Triage engineer rotations

Learning by fixing — the value of triage engineer rotations

Main illustration: Rewina Beshue

Breaking things and fixing them again is one of the best ways to learn. I learned this lesson early, thanks to my younger sister and her Japanese robotic toy dog. Somehow, I convinced her to let me take apart her robodog so I could see how it works.

“I’ll put it back together. Don’t be such a baby!”

How wrong was I? It would probably have been easier to put back together a Volkswagen Beetle than this toy dog. There I was, sitting clueless on the floor, surrounded with plastic parts and electronics. My sister was crying and I was sweating, trying to fix everything before our parents returned home. In the end, just in time, the dog was put back together (albeit with some mysterious spare parts hidden in the bin).

Fixing things and building things are very different to one other

Still, I learned a lot that day. I learned that engineering is hard. I learned that breaking things feels bad. I learned that trying to fix things can be stressful. I learned that fixing things and building things are very different to one other. But above all, I learned that trying to fix things is actually a great way to learn.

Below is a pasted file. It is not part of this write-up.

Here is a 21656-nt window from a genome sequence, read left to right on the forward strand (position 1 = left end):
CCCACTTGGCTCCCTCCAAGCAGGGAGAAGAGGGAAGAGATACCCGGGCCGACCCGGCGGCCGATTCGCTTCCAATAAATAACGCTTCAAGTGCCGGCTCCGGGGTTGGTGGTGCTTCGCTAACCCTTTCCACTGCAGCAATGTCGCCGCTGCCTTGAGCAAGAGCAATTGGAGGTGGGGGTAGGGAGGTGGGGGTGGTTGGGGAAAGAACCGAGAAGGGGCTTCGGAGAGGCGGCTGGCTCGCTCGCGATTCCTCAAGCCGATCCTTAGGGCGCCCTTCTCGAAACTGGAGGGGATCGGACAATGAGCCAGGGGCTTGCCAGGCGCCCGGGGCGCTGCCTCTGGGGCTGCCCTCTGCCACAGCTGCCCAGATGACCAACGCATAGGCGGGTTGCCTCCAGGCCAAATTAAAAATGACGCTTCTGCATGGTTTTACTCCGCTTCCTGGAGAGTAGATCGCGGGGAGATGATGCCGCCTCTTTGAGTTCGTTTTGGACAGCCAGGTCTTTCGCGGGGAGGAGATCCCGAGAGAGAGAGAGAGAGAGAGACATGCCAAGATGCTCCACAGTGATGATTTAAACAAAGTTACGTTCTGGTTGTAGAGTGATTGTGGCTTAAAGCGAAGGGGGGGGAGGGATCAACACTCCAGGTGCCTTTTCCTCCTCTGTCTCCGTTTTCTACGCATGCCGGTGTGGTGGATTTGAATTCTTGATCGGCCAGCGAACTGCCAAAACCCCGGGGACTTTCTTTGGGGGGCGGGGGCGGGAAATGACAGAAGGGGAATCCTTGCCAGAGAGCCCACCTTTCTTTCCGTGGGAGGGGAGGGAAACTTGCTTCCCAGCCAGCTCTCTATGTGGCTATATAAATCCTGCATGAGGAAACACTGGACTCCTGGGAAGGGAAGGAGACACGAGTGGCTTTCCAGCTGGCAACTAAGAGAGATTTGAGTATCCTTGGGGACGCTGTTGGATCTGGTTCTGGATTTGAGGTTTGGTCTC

Introducing triage engineer rotations

I often think of that incident because I’ve found many of those lessons resonate with the way we do things at Intercom, particularly in the way we separate the different processes of building and fixing.

Recently, Brian Scanlan wrote about how we developed an out-of-hours on call team to deal with emergencies and ensure the best possible uptime for our product while avoiding burnout among engineers.

But we also have a way of optimizing our on call process during the working week to allow engineers to focus on building rather than being distracted by fixing issues.

We introduced the idea of having a triage engineer rotation. Every week, we nominate a triage engineer for the team, who serves to shield teammates from distractions during the working hours. Their teammates, in turn, are able to deeply focus on their goals. But the benefits go much further than fostering better focus.

Triage engineer mission and expectations

Your main mission as the triage engineer is to shield teammates from distractions. That means being the first one to answer any messages regarding the team and the systems you own. You report issues status to the team in the morning stand-up and inform them of anything relevant.

Also, the triage engineer should manage high-priority issues, investigate new issues, and, if time permits, fix low-priority issues. If some issues require more planning to be resolved, triage engineer will suggest them as next week’s tasks during a planning meeting.

Triaging issues

Triaging is nothing more than determining the priority of an emergency. The prerequisite for this process is that each team should have a set of categories covering their area of responsibility. These can be created as labels or tags within your issues tracking software. We use GitHub for issues tracking.